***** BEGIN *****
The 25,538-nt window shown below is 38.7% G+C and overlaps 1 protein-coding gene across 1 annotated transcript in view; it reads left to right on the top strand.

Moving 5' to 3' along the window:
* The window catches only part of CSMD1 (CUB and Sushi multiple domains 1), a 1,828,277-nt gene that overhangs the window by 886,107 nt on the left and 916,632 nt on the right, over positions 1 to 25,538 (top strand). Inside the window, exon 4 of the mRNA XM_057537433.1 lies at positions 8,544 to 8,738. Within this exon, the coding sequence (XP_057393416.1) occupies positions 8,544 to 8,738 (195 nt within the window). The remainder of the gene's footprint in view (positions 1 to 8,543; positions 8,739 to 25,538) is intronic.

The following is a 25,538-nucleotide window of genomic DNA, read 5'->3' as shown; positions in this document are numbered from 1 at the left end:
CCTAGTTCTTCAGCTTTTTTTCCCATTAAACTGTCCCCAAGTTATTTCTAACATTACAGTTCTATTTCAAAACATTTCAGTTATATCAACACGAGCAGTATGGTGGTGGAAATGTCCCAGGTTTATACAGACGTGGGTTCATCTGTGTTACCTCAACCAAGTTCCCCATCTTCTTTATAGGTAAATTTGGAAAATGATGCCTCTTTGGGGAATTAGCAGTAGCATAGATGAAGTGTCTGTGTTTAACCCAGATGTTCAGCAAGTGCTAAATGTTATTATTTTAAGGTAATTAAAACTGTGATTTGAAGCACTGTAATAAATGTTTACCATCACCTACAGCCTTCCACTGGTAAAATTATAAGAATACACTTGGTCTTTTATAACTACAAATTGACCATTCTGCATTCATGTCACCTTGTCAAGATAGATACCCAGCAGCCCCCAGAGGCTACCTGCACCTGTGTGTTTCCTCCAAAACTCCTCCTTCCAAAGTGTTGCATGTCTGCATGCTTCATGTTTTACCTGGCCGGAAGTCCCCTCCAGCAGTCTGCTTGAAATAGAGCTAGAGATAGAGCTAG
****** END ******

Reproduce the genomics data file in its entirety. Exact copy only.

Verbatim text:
The 25,538-nt window shown below is 38.7% G+C and overlaps 1 protein-coding gene across 1 annotated transcript in view; it reads left to right on the top strand.

Moving 5' to 3' along the window:
* The window catches only part of CSMD1 (CUB and Sushi multiple domains 1), a 1,828,277-nt gene that overhangs the window by 886,107 nt on the left and 916,632 nt on the right, over positions 1 to 25,538 (top strand). Inside the window, exon 4 of the mRNA XM_057537433.1 lies at positions 8,544 to 8,738. Within this exon, the coding sequence (XP_057393416.1) occupies positions 8,544 to 8,738 (195 nt within the window). The remainder of the gene's footprint in view (positions 1 to 8,543; positions 8,739 to 25,538) is intronic.

The following is a 25,538-nucleotide window of genomic DNA, read 5'->3' as shown; positions in this document are numbered from 1 at the left end:
CCTAGTTCTTCAGCTTTTTTTCCCATTAAACTGTCCCCAAGTTATTTCTAACATTACAGTTCTATTTCAAAACATTTCAGTTATATCAACACGAGCAGTATGGTGGTGGAAATGTCCCAGGTTTATACAGACGTGGGTTCATCTGTGTTACCTCAACCAAGTTCCCCATCTTCTTTATAGGTAAATTTGGAAAATGATGCCTCTTTGGGGAATTAGCAGTAGCATAGATGAAGTGTCTGTGTTTAACCCAGATGTTCAGCAAGTGCTAAATGTTATTATTTTAAGGTAATTAAAACTGTGATTTGAAGCACTGTAATAAATGTTTACCATCACCTACAGCCTTCCACTGGTAAAATTATAAGAATACACTTGGTCTTTTATAACTACAAATTGACCATTCTGCATTCATGTCACCTTGTCAAGATAGATACCCAGCAGCCCCCAGAGGCTACCTGCACCTGTGTGTTTCCTCCAAAACTCCTCCTTCCAAAGTGTTGCATGTCTGCATGCTTCATGTTTTACCTGGCCGGAAGTCCCCTCCAGCAGTCTGCTTGAAATAGAGCTAGAGATAGAGCTAG